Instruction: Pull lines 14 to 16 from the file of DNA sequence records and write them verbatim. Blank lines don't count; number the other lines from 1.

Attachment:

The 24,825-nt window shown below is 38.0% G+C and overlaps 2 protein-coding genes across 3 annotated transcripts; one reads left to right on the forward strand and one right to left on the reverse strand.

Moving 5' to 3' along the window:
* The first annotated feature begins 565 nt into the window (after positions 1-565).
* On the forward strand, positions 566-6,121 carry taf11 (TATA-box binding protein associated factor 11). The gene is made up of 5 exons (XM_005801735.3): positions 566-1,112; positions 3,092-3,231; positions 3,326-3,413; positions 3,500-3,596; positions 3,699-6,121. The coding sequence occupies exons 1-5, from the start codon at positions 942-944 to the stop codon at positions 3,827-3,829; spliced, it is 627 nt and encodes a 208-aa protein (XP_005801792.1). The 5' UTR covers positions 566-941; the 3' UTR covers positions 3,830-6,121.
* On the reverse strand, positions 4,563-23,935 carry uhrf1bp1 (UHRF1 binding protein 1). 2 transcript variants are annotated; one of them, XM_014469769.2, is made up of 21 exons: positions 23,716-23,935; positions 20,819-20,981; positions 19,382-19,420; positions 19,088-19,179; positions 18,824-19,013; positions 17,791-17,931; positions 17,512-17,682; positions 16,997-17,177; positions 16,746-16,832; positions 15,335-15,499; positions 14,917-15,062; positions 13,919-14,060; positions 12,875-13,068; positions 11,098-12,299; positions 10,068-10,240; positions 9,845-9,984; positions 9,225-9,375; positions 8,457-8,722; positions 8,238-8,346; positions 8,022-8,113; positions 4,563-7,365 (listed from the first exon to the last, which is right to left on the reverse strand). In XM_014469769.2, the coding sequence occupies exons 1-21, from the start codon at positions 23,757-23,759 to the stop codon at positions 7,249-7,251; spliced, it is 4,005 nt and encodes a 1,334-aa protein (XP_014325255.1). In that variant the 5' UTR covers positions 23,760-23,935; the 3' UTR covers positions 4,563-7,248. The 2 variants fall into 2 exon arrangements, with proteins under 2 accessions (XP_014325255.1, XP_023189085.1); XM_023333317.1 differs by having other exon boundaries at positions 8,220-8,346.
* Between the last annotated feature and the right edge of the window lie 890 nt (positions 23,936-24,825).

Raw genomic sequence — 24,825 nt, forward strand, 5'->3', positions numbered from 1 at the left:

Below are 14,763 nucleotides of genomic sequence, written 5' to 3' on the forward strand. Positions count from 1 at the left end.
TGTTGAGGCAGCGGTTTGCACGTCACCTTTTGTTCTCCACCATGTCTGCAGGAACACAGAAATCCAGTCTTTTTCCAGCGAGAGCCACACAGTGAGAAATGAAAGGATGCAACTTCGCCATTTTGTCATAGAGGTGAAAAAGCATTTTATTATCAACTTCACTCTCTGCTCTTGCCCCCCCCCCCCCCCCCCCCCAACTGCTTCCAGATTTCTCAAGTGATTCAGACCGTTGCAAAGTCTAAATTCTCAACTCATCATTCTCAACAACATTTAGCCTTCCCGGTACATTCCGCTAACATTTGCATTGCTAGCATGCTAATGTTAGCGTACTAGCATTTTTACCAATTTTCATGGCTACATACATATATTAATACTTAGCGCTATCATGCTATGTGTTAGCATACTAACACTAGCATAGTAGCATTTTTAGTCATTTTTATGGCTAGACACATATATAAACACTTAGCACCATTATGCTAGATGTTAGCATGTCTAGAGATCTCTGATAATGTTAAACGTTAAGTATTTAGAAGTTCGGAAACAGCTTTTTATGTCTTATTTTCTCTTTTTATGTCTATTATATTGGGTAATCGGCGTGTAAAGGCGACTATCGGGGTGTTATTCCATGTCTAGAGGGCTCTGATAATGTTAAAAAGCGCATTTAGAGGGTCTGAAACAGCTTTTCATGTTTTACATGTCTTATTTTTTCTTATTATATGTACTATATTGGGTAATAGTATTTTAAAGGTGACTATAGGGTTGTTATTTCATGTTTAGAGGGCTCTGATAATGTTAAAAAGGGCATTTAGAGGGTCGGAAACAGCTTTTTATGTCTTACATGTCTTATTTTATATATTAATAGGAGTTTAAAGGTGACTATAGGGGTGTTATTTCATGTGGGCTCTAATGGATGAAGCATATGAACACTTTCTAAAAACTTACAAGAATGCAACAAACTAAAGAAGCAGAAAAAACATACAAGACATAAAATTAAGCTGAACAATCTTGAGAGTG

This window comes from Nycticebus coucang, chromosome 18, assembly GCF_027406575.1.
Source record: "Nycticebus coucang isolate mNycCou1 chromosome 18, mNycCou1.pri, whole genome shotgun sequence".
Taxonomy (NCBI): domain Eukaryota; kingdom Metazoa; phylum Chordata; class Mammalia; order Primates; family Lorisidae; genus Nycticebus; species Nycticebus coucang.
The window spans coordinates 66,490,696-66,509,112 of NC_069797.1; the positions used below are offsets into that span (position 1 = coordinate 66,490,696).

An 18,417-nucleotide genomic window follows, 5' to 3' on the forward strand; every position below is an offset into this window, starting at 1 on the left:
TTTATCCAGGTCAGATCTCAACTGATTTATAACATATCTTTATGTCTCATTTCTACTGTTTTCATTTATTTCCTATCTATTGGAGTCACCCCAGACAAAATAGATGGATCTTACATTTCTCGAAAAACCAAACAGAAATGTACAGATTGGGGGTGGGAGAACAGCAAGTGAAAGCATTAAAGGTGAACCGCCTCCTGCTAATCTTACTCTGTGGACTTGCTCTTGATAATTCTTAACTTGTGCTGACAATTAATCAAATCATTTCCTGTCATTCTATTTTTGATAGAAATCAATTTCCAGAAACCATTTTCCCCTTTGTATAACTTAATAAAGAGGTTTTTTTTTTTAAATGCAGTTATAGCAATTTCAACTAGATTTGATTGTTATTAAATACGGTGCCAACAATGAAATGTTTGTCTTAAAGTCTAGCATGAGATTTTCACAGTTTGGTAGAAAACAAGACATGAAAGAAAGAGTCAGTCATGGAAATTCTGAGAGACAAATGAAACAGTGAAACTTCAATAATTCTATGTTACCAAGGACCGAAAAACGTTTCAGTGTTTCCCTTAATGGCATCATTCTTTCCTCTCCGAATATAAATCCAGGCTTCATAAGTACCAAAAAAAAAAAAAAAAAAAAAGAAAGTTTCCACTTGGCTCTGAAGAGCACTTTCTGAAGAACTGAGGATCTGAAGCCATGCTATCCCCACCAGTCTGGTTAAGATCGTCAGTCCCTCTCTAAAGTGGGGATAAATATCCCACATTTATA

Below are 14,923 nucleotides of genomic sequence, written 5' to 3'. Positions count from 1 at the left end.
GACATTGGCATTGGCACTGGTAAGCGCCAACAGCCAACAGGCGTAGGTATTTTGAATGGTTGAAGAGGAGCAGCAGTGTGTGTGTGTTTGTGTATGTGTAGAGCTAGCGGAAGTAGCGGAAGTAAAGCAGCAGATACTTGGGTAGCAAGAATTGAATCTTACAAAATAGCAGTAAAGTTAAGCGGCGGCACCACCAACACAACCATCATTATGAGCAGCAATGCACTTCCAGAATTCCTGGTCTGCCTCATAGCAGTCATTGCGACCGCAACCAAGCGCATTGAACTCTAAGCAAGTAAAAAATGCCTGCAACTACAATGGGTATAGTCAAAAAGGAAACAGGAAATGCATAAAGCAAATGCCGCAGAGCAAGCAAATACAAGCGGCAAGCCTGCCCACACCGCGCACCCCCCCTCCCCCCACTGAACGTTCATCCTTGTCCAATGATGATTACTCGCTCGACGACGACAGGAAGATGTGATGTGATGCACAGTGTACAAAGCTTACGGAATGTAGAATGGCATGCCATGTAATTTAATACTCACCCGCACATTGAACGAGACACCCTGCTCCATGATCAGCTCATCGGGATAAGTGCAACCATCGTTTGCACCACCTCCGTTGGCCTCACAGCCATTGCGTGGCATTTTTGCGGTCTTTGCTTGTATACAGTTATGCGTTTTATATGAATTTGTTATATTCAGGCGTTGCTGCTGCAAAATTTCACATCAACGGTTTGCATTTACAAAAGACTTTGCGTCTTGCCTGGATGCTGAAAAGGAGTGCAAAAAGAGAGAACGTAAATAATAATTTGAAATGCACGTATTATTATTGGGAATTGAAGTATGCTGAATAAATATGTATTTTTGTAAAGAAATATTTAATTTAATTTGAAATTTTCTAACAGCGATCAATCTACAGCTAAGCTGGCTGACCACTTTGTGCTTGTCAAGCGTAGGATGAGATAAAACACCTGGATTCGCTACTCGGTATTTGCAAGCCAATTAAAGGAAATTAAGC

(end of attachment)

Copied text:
An 18,417-nucleotide genomic window follows, 5' to 3' on the forward strand; every position below is an offset into this window, starting at 1 on the left:
TTTATCCAGGTCAGATCTCAACTGATTTATAACATATCTTTATGTCTCATTTCTACTGTTTTCATTTATTTCCTATCTATTGGAGTCACCCCAGACAAAATAGATGGATCTTACATTTCTCGAAAAACCAAACAGAAATGTACAGATTGGGGGTGGGAGAACAGCAAGTGAAAGCATTAAAGGTGAACCGCCTCCTGCTAATCTTACTCTGTGGACTTGCTCTTGATAATTCTTAACTTGTGCTGACAATTAATCAAATCATTTCCTGTCATTCTATTTTTGATAGAAATCAATTTCCAGAAACCATTTTCCCCTTTGTATAACTTAATAAAGAGGTTTTTTTTTTTAAATGCAGTTATAGCAATTTCAACTAGATTTGATTGTTATTAAATACGGTGCCAACAATGAAATGTTTGTCTTAAAGTCTAGCATGAGATTTTCACAGTTTGGTAGAAAACAAGACATGAAAGAAAGAGTCAGTCATGGAAATTCTGAGAGACAAATGAAACAGTGAAACTTCAATAATTCTATGTTACCAAGGACCGAAAAACGTTTCAGTGTTTCCCTTAATGGCATCATTCTTTCCTCTCCGAATATAAATCCAGGCTTCATAAGTACCAAAAAAAAAAAAAAAAAAAAAGAAAGTTTCCACTTGGCTCTGAAGAGCACTTTCTGAAGAACTGAGGATCTGAAGCCATGCTATCCCCACCAGTCTGGTTAAGATCGTCAGTCCCTCTCTAAAGTGGGGATAAATATCCCACATTTATA

Below are 14,923 nucleotides of genomic sequence, written 5' to 3'. Positions count from 1 at the left end.